Therefore, the argument of Lord Mountbatten against the linking of the Sikh shrines, by creating a Sikh enclave round Nankana Sahib, to include the predominantly Sikh population areas of Lyallpur and Montgomery districts, which were not contiguous to other Sikh areas, was not tenable as is evident in the final award of Sir Cyril Radcliffe.
Thirdly, it may be added that Jinnah had good contacts in the top Conservative Party circles of Britain, as well as with British bureaucrats of various provinces, who were favourably inclined to the creation of Pakistan. For instance, Bengal Governor, Frederick Burrows, Sindh Governor, Sir Francis Mudie, who was subsequently promoted to Governor of West Punjab, and Sir Olaf Carrow, the Governor of NWFP, were all Jinnah supporters and acted in his favour. It is pertinent to add that Sir Cyril Radcliffe, being a stranger to India, was influenced by the advice of Fredrick Burrows, the Governor of Bengal. In his personal report, dated August 12, 1947, as Chairman of the Boundary Commission, addressed to Lord Mountbatten, Sir Cyril referred to the Chittagong Hill Tracts and stated, “…to which state the Chittagong Hill Tracts district be assigned, an area in which the Muslim population was only three per cent, but it was difficult to assign it to a state different from that which controlled the district of Chittagong itself.” In this connection, it may be added that Fredrick Burrows, the then Governor of Bengal, had also explained to Lord Mountbatten that the whole economic life of the people of the Chittagong Hill Tracts depended upon East Bengal, and as such, despite having only three per cent Muslims, it was awarded to East Bengal, a predominantly Muslim State. Thus, on the advice of the Bengal Governor, the terms of reference and instructions to the Boundary Commission for allocation of contiguous majority areas of Muslims and non-Muslims were violated by bringing into consideration the economic factors of the area. On the other hand, in the case of Punjab, economic factors were totally ignored by the Chairman of the Boundary Commission for the purpose of demarcation of the boundary line between East and West Punjab.
Fourthly, the case of the Sikhs was pleaded by Sikh leaders, namely, Sardar Baldev Singh, Master Tara Singh, Giani Kartar Singh and Sardar Harnam Singh, Advocate. But, unfortunately, with the solitary exception of Sardar Harnam Singh, none had the legal background to plead their case properly before the Commission. Moreover, Baldev Singh was an aristocrat who was not much acquainted with the Punjab economy and its politics, and his presentation of the Sikh case was not effective. Obviously, he remained merely an appendix, or adjunct, of Nehru.
Lastly, the Punjab Boundary Commission consisted of Sir Cyril Radcliffe, Chairman, Justice Din Mohammad, Justice Mohammad Munir, as Muslim members, and Justice Teja Singh, Justice Mehar Chand Mahajan as non-Muslim members. Both the latter judges argued the case of non-Muslims ably and efficiently, but were arbitrarily overruled by Sir Cyril Radcliffe. It may be added that Partition in undue haste proved to be a surgical operation, without the anaesthesia of a rational plan for the exchange of populations. The award of the Boundary Commission resulted in the division of the State of Punjab in two parts, and the dividing line ran through the middle of the Bari Doab area of Central Punjab resulting in conversion of the two principal cities of Lahore and Amritsar into hostile frontier towns. Moreover, it was accompanied by unplanned mass migration of 15 million people, together with the murder of lakhs of persons, and rape and abduction of thousands of women. Obviously, it was the greatest migration in human history.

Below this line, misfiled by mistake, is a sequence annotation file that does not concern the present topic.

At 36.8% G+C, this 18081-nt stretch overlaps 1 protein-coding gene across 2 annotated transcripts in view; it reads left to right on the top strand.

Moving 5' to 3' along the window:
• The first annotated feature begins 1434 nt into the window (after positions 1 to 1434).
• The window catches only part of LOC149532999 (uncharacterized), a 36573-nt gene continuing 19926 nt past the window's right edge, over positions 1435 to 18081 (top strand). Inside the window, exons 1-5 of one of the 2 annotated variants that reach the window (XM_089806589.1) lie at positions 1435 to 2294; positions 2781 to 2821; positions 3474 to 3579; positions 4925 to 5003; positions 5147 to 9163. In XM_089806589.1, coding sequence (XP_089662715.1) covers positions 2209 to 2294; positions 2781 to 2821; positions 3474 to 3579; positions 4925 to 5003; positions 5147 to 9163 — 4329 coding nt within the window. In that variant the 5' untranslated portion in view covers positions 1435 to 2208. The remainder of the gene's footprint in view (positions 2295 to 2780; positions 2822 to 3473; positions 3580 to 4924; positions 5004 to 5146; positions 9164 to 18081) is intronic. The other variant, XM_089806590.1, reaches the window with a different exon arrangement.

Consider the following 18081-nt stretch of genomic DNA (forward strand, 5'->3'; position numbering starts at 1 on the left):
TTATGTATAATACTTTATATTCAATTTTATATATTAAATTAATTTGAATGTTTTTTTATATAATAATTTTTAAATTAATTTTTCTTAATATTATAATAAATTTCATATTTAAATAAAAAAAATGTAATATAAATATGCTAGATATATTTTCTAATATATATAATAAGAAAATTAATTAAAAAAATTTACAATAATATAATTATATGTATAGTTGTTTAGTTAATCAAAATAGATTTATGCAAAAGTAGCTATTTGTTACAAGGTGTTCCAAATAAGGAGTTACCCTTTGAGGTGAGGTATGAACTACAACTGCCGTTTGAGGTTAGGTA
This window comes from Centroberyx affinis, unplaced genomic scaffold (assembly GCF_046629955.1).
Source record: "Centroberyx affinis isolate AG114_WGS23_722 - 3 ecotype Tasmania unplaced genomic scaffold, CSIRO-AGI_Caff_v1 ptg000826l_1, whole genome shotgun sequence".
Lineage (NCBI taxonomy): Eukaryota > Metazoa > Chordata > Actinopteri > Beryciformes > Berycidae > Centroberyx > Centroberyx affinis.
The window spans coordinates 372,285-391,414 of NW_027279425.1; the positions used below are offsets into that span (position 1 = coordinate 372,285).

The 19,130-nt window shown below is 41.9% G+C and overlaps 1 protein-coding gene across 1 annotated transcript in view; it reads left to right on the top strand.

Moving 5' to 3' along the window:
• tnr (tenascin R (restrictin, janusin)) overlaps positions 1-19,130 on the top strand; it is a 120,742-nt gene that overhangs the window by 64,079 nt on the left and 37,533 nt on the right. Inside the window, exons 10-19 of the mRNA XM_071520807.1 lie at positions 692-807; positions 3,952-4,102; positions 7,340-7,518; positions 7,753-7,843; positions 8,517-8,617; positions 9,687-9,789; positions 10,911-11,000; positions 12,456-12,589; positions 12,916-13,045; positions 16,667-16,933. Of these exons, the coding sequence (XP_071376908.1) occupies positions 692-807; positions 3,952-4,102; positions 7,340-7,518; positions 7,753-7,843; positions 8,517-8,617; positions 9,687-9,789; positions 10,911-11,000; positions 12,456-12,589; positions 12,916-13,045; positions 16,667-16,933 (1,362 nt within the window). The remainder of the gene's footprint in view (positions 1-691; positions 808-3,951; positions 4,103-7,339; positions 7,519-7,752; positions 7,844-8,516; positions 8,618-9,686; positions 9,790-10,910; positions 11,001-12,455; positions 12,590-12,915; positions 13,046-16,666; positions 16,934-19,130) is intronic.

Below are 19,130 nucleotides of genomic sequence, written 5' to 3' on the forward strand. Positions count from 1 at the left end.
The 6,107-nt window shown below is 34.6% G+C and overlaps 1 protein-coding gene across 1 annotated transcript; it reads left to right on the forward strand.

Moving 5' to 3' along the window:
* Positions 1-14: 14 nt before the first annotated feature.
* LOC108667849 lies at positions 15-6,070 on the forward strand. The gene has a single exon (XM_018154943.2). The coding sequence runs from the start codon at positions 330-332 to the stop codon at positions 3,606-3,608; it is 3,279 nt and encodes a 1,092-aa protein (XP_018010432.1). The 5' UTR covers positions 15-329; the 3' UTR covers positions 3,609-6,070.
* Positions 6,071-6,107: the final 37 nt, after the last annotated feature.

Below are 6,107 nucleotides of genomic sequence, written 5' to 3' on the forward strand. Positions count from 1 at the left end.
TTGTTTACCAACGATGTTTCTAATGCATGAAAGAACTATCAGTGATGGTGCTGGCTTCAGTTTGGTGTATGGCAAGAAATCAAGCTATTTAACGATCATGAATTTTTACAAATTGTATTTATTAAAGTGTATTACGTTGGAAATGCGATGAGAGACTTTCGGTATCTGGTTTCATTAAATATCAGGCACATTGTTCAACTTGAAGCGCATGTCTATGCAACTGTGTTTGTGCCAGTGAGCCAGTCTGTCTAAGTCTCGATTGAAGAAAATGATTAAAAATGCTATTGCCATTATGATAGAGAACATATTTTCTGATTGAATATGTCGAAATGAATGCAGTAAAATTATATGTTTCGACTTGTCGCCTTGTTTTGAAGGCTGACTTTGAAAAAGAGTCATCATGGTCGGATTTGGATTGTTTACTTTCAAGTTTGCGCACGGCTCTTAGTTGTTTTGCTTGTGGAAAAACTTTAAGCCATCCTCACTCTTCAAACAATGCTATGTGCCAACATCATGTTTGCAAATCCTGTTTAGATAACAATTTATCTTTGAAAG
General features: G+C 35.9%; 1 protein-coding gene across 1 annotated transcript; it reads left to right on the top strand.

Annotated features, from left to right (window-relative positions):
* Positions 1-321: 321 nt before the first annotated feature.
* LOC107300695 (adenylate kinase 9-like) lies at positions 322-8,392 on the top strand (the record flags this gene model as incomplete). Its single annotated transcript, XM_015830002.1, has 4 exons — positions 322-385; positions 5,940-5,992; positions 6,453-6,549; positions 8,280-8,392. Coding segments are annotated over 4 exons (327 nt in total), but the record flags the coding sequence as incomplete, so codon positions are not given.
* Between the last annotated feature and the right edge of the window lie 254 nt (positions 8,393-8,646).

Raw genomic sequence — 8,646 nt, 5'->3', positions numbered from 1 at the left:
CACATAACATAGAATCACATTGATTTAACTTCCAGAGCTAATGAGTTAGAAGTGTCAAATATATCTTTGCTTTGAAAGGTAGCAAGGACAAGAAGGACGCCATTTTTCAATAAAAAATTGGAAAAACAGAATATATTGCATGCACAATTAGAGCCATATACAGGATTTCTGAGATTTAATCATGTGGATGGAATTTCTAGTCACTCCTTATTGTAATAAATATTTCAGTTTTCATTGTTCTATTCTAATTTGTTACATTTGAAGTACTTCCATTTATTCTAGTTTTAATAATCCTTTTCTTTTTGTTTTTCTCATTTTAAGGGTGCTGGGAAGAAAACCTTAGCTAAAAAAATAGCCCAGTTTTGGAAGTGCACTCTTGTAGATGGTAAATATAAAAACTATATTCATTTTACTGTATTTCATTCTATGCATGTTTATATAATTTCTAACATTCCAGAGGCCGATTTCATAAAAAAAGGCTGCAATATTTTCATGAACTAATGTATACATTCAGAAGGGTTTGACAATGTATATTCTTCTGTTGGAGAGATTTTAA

Subsequent Observations of Sir Cyril Radcliffe
Two decades later, in an interview given to Kuldip Nayar, the journalist, Sir Cyril Radcliffe said that the Hindus were expecting Lahore to be included in India and the Muslims that Calcutta would be in Pakistan. Both were disappointed. He (Radcliffe) never had the slightest doubt that Calcutta should go to India and Lahore to Pakistan, because they had to have a big city in West Punjab. After that the rest was merely to draw the lines. When asked if he had any regrets, he said, “I think I did injustice to non-Muslims in Punjab and Muslims in Bengal. Both should have been given more territory than what they got.” It was an admission of the fact that great injustice was done to Sikhs of Punjab by the Boundary Commission, and of his regrets over this.
In the end, it may be added that had the Sikh leaders not taken the decision to join the Indian Union in 1947, the boundary line of India would have shifted from the river Ravi to the river Ghaghar, near the Jamuna, and the State of Jammu and Kashmir would have been left with no option but to accede to Pakistan. Perhaps the three Indo-Pak wars would have been fought on the plains of Panipat or in the streets of Delhi, rather than in the border states of Jammu and Kashmir and Punjab. But the House of Nehrus, intoxicated with the power of the Prime Ministerial chair of post-Partition India, never appreciated this monumental, everlasting, and unforgettable contribution of the Sikh leaders, and were never prepared to grant them even equal status along with other citizens of the Indian Union in the matter of preservation of their culture, language, and laws.